Chang’s poems address the problems of family and heritage. This collection of poetry documents a young girl’s very beginnings, the loss of her father, the father’s presence as a mythical figure in the speaker’s life. The collection is also punctuated by a movement backward in history, specifically to Hunan, China in the late 1930’s and early 1940’s. By moving backward, the speaker begins to imagine her life as a continuance of a long ancestry of loss and acceptance. These are passionate and accessible poems, simple in diction and declaration, elegant in image and syntax.
So Much Light We Could See to the Other Side
All fuel and fire, spine left like a bent arrow, dark matter,
the teeth as relic, all of our words bitter fruit. Who could
have believed we were made like this. The cosmonaut,
the soothsayer, and the blind archeologist knew merely
by feeling with the ends of their fingers which reached out
to nothing. We were a warring lot, hammered by days,
and greedy too. Our plates were dented with heavy spoons,
words spoken in secret in front of a fire, documents burned
before anything of substance was revealed. We made that fire,
fed the flames with newspapers, kings, martyrs, and love.
We were wanton, selfish, predisposed to constant dreaming.
We fed, fought and then fought some more until night arrived
with its hellish glow. All around us, mothers taught their children
words for the first time. They fashioned the universe into something
knowable, sayable. Say this, said the mother and the infant repeated
the words, clumsily, devoted. The child’s devotion was the world
fabricating a truth. Repairs on the other side of the hemisphere.
The archeologist found our bones and said we were a strong
and healthy race, grew more ingenious than any generation before us,
before we fell away from wit, invention, our own empty embrace.
We ran to our end like leaping into a volcano. Unstoppable fury.
We should have disappeared entirely after the bomb, the floods,
our own desertion. Someone’s mouth blows dust off the bones.
The soothsayer predicts that we will come back, the cosmonaut
is willing to bet when the world ended there were more
stars filling the sky than ever before. There once was shadow,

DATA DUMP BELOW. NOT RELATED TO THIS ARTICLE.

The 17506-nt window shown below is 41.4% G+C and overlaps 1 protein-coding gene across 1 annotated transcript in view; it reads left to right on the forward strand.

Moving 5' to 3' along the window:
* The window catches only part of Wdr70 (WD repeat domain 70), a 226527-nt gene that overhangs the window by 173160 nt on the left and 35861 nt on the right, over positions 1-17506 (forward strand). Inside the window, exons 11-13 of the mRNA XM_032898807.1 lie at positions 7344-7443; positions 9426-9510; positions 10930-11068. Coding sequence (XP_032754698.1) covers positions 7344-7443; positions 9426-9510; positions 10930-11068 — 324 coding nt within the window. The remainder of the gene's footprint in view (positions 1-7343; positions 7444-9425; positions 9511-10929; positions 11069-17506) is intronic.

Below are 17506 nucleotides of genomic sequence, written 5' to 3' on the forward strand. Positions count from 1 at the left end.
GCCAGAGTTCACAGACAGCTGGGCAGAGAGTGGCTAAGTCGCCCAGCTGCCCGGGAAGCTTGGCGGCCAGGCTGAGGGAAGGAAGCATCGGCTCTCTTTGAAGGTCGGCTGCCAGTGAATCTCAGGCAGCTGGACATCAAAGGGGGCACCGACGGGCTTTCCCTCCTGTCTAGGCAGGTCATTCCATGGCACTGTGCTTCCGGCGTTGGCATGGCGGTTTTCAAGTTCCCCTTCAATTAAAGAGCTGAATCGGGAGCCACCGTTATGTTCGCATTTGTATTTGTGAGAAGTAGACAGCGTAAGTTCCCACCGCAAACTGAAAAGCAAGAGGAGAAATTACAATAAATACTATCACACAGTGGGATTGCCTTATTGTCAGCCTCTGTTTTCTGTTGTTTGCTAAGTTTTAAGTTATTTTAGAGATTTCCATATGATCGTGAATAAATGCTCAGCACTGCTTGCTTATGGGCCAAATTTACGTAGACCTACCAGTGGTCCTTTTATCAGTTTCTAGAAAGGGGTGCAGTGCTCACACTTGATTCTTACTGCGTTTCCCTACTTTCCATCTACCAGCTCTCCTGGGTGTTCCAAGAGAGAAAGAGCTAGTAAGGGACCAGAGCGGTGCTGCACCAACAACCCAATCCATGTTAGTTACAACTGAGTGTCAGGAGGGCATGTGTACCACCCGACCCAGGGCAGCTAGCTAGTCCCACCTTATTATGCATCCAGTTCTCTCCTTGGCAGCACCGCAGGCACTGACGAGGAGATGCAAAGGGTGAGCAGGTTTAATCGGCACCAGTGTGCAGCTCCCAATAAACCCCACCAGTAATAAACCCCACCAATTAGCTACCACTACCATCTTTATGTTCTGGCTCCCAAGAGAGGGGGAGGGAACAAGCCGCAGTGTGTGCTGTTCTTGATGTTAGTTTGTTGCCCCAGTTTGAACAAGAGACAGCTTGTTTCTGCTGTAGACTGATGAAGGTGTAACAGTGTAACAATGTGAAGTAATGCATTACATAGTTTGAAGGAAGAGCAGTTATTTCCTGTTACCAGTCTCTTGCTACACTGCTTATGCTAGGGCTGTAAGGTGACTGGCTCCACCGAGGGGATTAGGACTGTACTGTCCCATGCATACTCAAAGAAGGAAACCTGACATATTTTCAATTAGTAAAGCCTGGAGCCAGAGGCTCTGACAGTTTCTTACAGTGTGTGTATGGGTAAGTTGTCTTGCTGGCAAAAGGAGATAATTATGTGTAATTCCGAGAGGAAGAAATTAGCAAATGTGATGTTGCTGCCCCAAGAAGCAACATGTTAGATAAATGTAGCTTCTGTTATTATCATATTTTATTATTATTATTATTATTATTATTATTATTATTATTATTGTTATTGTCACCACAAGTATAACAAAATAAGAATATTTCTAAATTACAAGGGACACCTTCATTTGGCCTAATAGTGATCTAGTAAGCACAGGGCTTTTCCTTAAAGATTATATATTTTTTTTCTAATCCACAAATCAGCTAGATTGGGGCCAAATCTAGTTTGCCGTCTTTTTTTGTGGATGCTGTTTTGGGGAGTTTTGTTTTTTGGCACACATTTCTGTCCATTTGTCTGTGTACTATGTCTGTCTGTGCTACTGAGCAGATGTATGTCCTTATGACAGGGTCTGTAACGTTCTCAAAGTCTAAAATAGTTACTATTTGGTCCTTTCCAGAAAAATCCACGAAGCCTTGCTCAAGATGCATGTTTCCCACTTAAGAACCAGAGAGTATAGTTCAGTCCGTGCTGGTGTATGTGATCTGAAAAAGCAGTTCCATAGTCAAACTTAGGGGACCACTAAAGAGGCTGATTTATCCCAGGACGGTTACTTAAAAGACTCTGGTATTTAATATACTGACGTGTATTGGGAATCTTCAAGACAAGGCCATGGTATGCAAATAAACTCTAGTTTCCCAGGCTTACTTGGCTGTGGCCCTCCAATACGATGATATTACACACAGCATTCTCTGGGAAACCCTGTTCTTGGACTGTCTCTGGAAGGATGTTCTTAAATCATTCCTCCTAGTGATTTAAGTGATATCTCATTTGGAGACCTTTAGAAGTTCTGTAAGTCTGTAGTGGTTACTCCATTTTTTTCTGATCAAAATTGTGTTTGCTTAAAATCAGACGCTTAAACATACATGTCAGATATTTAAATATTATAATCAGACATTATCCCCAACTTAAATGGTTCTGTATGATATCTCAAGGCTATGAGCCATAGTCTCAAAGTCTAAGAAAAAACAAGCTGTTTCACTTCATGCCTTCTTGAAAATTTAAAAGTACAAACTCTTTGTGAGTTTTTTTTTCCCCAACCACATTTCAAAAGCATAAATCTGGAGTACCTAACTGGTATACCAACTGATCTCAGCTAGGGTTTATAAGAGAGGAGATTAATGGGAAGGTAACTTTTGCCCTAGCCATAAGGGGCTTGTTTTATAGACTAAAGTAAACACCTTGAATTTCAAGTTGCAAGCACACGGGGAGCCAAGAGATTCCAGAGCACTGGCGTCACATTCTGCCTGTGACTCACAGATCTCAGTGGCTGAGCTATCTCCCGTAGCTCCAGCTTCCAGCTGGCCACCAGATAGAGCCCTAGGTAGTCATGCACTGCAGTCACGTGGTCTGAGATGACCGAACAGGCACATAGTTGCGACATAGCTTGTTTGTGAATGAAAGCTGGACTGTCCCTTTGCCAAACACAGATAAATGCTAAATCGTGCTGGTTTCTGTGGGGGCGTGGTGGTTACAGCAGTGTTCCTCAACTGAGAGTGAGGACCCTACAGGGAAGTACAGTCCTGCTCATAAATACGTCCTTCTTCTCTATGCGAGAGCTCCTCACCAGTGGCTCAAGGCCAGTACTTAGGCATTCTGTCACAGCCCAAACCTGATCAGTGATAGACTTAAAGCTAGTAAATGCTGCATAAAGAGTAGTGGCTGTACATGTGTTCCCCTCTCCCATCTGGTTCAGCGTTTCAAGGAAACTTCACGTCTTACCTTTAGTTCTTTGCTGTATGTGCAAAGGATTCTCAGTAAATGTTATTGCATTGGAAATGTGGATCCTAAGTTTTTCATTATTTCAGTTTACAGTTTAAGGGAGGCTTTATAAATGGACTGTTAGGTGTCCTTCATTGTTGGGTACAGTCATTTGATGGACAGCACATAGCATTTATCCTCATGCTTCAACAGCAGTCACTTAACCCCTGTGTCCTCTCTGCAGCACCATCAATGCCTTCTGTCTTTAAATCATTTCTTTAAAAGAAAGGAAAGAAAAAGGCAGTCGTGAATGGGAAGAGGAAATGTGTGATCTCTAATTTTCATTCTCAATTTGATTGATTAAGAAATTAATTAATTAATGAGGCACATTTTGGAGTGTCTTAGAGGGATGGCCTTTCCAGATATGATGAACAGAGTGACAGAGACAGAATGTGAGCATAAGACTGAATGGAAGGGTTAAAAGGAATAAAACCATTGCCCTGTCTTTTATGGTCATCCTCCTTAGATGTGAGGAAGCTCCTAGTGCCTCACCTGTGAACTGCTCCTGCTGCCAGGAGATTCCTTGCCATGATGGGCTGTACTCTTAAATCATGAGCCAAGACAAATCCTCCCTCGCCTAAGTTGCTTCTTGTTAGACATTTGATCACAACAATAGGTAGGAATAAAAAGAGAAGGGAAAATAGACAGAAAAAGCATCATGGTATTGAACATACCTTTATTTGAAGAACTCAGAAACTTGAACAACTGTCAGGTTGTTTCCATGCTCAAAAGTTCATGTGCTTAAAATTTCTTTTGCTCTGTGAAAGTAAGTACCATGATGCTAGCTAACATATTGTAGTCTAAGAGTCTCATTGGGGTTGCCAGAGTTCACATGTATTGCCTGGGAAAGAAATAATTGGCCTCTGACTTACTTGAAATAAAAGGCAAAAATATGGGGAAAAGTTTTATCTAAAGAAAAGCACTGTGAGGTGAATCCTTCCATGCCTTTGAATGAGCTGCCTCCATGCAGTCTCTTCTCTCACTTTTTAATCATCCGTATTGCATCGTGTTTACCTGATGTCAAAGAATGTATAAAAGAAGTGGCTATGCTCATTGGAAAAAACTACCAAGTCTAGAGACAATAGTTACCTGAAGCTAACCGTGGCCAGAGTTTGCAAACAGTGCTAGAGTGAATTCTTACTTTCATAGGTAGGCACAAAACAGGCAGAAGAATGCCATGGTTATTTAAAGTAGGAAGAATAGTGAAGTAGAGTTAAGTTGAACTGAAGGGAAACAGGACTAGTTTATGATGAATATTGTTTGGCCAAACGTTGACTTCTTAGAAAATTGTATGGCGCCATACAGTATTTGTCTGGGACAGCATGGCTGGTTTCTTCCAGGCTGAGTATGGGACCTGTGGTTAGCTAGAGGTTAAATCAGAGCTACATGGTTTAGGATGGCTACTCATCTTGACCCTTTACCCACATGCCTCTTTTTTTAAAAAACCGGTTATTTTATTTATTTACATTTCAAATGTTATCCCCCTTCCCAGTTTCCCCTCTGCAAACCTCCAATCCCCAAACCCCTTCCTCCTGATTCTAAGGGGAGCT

before a last light came, not to darken the plain but to define it.
—from Of Gods & Strangers
On an island, an open road
where an animal has been crushed
by something larger than itself.
It is mangled by four o’clock light, soul
sour-sweet, intestines flattened and raked
by the sun, eyes still watchful, savage.
This landscape of Taiwan looks like a body
black and blue. On its coastline mussels have cracked
their faces on rocks, clouds are collapsing
onto tiny houses. And just now a monsoon has begun.
It reminds me of a story my father told me:
He once made the earth not in seven days
but in one. His steely joints wielded lava and water
and mercy in great ionic perfection.
He began the world, hammering the length
of trees, trees like a war of families,
trees which fumbled for grand gesture.
The world began in an explosion of fever and rain.
He said, Tina, your body came out floating.
I was born in the middle of monsoon season,
palm trees tearing the tin roofs.
Now as I wander to the center of the island
no one will speak to me. My dialect left somewhere
in his pocket, in a nursery book,
a language of childsplay. Everything unfurls
in pictures: soil is washed from the soles of feet, a woman
runs toward her weeping son, chicken bones float
in a pot full of dirty water.
I return to the animal on the road.
When I stoop to look at it
it smells of trash, rotting vegetation,
the pitiful tongue. Its claws are curled tight
to its heart; eyes open eyes open.
When the world began
in the small factory of my father’s imagination
he never spoke of this gnarled concoction
of bone and blood that is nothing like wonder
but just the opposite, something
simply ravaged. He too would die soon after
the making of the world. I would go on
waking, sexing, mimicking enemies.
I would go on coaxed by gravity and hard science.
— from Half-Lit Houses